So, tonight I will be finishing the last few pages of "If There Be Thorns," and I will be sad for all children who experience consecutive horrors that would make most of our childhoods seem dreamy. Heck, all of us have our own little horror stories, but I am so darn grateful to have had a nutty household during my childhood that never went beyond hurt feelings and frustration at one another, even though we endured more than our fair share of mighty fierce belt whippings. Still, it was not all that bad. In fact, after reading "Flowers in the Attic," in comparison, I can say my childhood was outstanding. I feel rather elated to have had such a great childhood of immense freedom for being outdoors was my true treasure while growing up.

If you haven't read this series, be sure to find an old version of "Garden of Shadows," because it leads up to the story that is "Flowers in the Attic."

And, prepare to find it difficult to put down these books.

Friday, November 30, 2012

# 377 - Ring ding-a-ding Day at Texas State University!

This week, my "baby" girl received her class ring from Texas State University. Am I proud? Yes, you're darn tooten! Stefie is a sassy little thing, barely 90 pounds, but she felt ten feet tall as she heard her name called from the podium to prompt her ring ceremony walk.
Texas State is a unique university in the Texas Hill Country. It has the San Marcos River winding through the town, which eventually leads to the Guadelupe. If you've never been to Texas, then you might want to know about this major recreational activity that many, many Texans have experienced...floating the river, me included, YEARS ago.

Old Man River - - - San Marcos

As part of the Texas State Ring Ceremony tradition, the students receive their rings and then dunk them into the river. Paying tribute to this tradition, the university sets up an elaborate waterfall, filled with water from the San Marcus River and as the students are handed their ring, they then walk to the waterfall and dunk their ring into the water so that all can go through this ritual, whether they make it to the actual river, or not.

Of course, the students are encouraged to take their ring to the actual river for an official ring dunking, on the spot. I can only imagine how many rings are floating at the bottom of that river!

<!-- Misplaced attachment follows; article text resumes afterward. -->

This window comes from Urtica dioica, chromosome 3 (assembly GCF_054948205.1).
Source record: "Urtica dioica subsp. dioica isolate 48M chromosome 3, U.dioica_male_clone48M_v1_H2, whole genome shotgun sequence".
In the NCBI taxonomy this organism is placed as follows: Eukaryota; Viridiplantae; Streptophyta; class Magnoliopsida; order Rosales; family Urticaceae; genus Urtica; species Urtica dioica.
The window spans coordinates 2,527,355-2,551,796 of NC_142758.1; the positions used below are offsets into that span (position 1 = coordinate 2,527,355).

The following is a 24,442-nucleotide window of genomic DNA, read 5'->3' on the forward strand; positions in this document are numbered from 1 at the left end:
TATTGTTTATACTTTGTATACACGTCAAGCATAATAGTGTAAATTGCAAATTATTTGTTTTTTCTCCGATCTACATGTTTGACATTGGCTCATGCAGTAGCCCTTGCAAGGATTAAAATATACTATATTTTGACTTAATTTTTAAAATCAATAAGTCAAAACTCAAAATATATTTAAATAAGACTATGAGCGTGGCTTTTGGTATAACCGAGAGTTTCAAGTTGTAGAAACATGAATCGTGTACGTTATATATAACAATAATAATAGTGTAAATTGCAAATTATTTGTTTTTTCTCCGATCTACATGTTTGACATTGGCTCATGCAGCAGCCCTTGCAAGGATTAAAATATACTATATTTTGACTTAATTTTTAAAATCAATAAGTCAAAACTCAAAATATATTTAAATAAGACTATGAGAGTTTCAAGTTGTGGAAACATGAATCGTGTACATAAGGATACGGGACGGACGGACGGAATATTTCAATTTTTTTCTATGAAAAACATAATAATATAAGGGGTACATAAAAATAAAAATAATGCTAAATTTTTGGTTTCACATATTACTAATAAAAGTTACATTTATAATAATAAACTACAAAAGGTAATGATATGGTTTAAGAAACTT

As for us parents, this moment was a tremendously positive memory --- to see that kid walking in all her cuteness to get her ring --- it was a lot of fun. And since she looks so darn young, not at all like a 22-year old woman, my husband was yelling, "I'm so proud of my thirteen-year-old daughter!" It was quite humorous.

Now, we've seen both of our daughters receive their university rings. Our oldest, Heather, received her ring from Texas A&M. The big moment at that massive university was simply waiting for the chance to sign for the ring, but Texas State is small enough to actually still call each student's name in an official ceremony to get their ring. Both experiences have been wonderful.

The Sisters --- My Girls!

I can tell you one thing...Texas State is an awesome university and a perfect fit for my youngest daughter. The college town of San Marcos is jam-packed with every restaurant and store imaginable, enough to rival any metropolitan area. In addition, the town is comprised of rolling hills and trains tooting their horns on the various tracks, to make it feel like an authentic old town combined with awesome technology and convenience of today's time-frame.

Best of all, my husband's Aunt Normandy, who is right around 80 years old, showed up for the ceremony. She had received her own ring from Texas State during her youth, sometime in the 1950's.

I took a photo of these two gals together and of their hands displaying their Texas State rings. Since this aunt never had children of her own, she is especially proud to have family following in her footsteps.

Over 60 years difference between aunt and niece's ring day!

For the celebration dinner, we took the kids, including our awesome new son-in-law, Henry, as well as Stefie's sweet boyfriend, Brice, to Outback Steakhouse --- the restaurant of Stefie's choice. Being the Ring Girl has its advantages!